Private medical schemes in South Africa do not consider breast reductions as medical procedures, even when doctors make motivations for their patients. Dr. Isabel do Vale, a cosmetic surgeon and member of the Association of Plastic and Reconstructive Surgeon of Southern Africa (APRASSA) wrote: “Women who request breast reduction usually have excessively large breasts that are out of proportion with the rest of their body. This puts additional strain on the neck and upper back, causing unbearable physical symptoms including neck, back, shoulder pain, and headaches.” Even with that information private medical schemes still do not cover breast reductions. They claim it is difficult to draw a conclusive link between the size of breasts and musco-skeletal pain. APRASSA has lobbied medical aids for years to make the criteria a bit more reasonable and inclusive of a wider range of patients to no avail.
Discovery Health, one of SA’s largest medical aid schemes, says they cover breast reduction for members on higher plans who have specific clinical needs for these procedures. This obviously leaves a majority of women, who are either unemployed or earn lower incomes to depend on the overburdened state hospital programmes or just live with the physical, emotional, and mental burden of having large breasts. Momentum, another medical aid scheme, said they would take a look at their policies after “Good Luck” lead singer Juliet Harding’s claim was rejected by the medical aid and she took to Facebook to talk about it. Overall SA medical schemes consider all cosmetic surgery a General Scheme Exclusion.

In a patriarchal society, women with large breasts are objectified and ridiculed for wanting smaller breasts. You only have to go through the comments made by men in the social media posts of women who have had or are seeking breast reductions to see that men believe women’s breasts are for their viewing pleasure. Add to that that we live in Africa where cosmetic surgery is still a taboo and you have a cocktail of ridicule and manipulation by society toward women who want breast reductions. Thembelihle experiences this from community members who say there is no need for her to change her ‘God given gifts’ and ask her what her husband will lean on if she has small breasts or how she will breast feed her children. As Twitter user @oldladypants wrote after her procedure on Medium after her reduction procedure: “F U patriarchy”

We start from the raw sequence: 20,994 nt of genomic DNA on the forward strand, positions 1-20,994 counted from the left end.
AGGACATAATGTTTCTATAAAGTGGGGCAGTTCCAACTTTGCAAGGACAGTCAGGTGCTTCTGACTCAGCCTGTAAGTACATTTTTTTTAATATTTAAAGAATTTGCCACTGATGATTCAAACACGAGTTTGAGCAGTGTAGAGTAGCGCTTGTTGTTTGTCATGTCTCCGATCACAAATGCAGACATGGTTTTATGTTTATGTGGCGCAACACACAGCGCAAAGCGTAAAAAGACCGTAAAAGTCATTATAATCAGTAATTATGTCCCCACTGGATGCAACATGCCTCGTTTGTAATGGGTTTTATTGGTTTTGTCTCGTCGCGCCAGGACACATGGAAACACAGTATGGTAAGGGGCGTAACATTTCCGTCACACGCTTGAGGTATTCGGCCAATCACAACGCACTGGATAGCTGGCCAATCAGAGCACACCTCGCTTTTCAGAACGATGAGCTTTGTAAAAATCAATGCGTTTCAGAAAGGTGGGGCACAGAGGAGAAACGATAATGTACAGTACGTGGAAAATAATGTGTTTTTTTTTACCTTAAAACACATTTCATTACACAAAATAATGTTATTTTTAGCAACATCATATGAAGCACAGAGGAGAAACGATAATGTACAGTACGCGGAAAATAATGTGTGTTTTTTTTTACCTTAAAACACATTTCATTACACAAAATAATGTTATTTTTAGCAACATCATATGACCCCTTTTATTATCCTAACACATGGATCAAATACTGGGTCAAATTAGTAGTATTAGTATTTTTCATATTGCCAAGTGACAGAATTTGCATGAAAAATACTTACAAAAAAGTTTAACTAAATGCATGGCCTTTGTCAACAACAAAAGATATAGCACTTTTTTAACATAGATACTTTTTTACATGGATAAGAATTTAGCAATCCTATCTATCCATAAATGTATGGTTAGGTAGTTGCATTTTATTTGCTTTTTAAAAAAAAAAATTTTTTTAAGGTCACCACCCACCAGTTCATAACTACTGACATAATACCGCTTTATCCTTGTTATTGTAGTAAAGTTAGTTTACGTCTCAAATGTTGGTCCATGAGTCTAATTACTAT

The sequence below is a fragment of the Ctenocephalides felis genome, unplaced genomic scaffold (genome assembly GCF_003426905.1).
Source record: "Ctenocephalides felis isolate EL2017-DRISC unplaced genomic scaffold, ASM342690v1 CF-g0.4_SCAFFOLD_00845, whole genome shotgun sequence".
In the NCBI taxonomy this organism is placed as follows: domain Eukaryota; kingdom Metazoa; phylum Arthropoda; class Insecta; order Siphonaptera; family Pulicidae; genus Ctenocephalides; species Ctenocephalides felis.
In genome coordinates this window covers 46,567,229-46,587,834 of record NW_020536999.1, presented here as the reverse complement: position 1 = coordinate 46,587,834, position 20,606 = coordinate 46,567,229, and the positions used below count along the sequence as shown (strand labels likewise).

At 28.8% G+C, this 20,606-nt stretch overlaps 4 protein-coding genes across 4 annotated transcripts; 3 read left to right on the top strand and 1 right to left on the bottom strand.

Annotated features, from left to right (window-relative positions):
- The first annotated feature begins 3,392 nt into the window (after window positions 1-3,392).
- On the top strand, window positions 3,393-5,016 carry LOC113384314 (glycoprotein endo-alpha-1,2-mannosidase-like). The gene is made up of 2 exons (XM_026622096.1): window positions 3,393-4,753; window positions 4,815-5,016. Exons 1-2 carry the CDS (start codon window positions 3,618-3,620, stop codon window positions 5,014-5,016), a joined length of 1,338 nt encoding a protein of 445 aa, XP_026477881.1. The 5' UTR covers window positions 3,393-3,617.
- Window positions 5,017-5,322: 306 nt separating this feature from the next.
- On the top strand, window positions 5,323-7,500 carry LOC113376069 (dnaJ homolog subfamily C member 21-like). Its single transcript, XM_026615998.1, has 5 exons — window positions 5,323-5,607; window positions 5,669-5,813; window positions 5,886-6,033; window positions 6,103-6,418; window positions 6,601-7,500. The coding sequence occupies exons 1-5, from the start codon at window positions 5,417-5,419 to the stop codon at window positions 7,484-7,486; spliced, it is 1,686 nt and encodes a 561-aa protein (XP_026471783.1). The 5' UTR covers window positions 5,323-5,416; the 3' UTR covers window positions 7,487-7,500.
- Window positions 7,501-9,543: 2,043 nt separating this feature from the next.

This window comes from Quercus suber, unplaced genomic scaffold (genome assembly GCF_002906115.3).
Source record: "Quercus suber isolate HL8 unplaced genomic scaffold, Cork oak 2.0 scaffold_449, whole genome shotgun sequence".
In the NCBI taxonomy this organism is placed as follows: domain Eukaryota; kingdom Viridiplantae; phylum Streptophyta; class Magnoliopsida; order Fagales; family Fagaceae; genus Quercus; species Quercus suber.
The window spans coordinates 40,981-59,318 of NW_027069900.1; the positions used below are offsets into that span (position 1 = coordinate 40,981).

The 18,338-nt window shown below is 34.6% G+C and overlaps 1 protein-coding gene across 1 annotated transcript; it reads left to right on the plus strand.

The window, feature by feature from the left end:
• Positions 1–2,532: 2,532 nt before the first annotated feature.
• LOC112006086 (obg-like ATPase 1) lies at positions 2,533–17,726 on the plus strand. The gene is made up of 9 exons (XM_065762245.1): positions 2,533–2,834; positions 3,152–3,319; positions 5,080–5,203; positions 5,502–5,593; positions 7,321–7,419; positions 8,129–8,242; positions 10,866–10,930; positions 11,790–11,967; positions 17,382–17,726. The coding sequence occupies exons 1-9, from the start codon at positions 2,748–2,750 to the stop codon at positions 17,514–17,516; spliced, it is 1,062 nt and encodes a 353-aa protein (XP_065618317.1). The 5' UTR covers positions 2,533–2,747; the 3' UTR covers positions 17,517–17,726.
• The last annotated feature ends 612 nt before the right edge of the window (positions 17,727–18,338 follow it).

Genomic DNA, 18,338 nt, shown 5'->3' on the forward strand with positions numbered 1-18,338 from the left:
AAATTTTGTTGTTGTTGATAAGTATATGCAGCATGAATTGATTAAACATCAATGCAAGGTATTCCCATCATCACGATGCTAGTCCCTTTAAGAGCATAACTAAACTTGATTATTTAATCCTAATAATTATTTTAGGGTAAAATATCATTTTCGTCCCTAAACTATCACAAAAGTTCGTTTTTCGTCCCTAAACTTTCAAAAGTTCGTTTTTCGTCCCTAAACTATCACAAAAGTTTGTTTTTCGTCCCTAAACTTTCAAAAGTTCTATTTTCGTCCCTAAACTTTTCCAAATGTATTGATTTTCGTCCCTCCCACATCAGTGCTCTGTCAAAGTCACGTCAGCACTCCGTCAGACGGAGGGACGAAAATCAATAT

The surgery is considered to be a high-risk procedure and as a result candidates are required to have a BMI of less than 30 and to have no other co-morbidities. During the procedure excess breast tissue, fat, and skin is removed and the nipples and areolas are repositioned; and the breast is reshaped. Recovery takes anything from six to 12 weeks and there are risks of complications such as sepsis or losing the nipples. After having the risks thoroughly explained to her by her surgeon, Thembelihle is still very keen on getting the reduction done. She is also very grateful for the support she has received from her family and friends. And though some people still think she shouldn’t get the procedure done she is adamant that she should do it for her health and peace of mind.

With a long, strenuous, and painful journey hopefully finally coming to an end Thembelihle says: “I look forward to no longer having back pain; to no longer getting rashes under my breast. I’m looking forward to finding bras easier and I am especially looking forward to having no bra days where I can just let them hang loose! But more than anything I’m looking forward to being a healthier and happier me.”